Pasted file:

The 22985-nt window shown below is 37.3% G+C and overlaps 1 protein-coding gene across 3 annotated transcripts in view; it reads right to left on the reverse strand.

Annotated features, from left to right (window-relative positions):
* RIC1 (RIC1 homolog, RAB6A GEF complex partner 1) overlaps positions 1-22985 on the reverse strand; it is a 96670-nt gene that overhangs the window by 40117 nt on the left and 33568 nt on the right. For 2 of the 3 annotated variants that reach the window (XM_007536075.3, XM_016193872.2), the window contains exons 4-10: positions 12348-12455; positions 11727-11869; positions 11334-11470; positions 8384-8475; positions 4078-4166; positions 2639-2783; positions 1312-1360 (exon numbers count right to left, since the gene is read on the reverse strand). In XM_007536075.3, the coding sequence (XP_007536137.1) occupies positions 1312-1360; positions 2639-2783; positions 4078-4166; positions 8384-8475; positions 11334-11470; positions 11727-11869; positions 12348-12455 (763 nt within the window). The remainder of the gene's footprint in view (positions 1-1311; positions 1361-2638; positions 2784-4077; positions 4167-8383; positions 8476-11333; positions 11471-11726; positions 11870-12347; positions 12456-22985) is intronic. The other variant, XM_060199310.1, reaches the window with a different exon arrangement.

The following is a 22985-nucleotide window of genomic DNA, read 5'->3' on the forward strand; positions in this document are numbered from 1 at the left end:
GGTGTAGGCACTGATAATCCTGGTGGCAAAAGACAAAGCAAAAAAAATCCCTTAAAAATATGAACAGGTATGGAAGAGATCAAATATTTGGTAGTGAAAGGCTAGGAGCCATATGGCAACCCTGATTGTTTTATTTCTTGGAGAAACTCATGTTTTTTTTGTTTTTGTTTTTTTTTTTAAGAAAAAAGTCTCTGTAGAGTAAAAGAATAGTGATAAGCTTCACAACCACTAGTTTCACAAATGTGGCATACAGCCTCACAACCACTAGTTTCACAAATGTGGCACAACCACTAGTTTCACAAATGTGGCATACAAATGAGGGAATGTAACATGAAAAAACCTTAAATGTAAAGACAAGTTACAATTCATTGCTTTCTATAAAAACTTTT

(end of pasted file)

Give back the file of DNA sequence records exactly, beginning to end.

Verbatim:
The 22985-nt window shown below is 37.3% G+C and overlaps 1 protein-coding gene across 3 annotated transcripts in view; it reads right to left on the reverse strand.

Annotated features, from left to right (window-relative positions):
* RIC1 (RIC1 homolog, RAB6A GEF complex partner 1) overlaps positions 1-22985 on the reverse strand; it is a 96670-nt gene that overhangs the window by 40117 nt on the left and 33568 nt on the right. For 2 of the 3 annotated variants that reach the window (XM_007536075.3, XM_016193872.2), the window contains exons 4-10: positions 12348-12455; positions 11727-11869; positions 11334-11470; positions 8384-8475; positions 4078-4166; positions 2639-2783; positions 1312-1360 (exon numbers count right to left, since the gene is read on the reverse strand). In XM_007536075.3, the coding sequence (XP_007536137.1) occupies positions 1312-1360; positions 2639-2783; positions 4078-4166; positions 8384-8475; positions 11334-11470; positions 11727-11869; positions 12348-12455 (763 nt within the window). The remainder of the gene's footprint in view (positions 1-1311; positions 1361-2638; positions 2784-4077; positions 4167-8383; positions 8476-11333; positions 11471-11726; positions 11870-12347; positions 12456-22985) is intronic. The other variant, XM_060199310.1, reaches the window with a different exon arrangement.

The following is a 22985-nucleotide window of genomic DNA, read 5'->3' on the forward strand; positions in this document are numbered from 1 at the left end:
GGTGTAGGCACTGATAATCCTGGTGGCAAAAGACAAAGCAAAAAAAATCCCTTAAAAATATGAACAGGTATGGAAGAGATCAAATATTTGGTAGTGAAAGGCTAGGAGCCATATGGCAACCCTGATTGTTTTATTTCTTGGAGAAACTCATGTTTTTTTTGTTTTTGTTTTTTTTTTTAAGAAAAAAGTCTCTGTAGAGTAAAAGAATAGTGATAAGCTTCACAACCACTAGTTTCACAAATGTGGCATACAGCCTCACAACCACTAGTTTCACAAATGTGGCACAACCACTAGTTTCACAAATGTGGCATACAAATGAGGGAATGTAACATGAAAAAACCTTAAATGTAAAGACAAGTTACAATTCATTGCTTTCTATAAAAACTTTT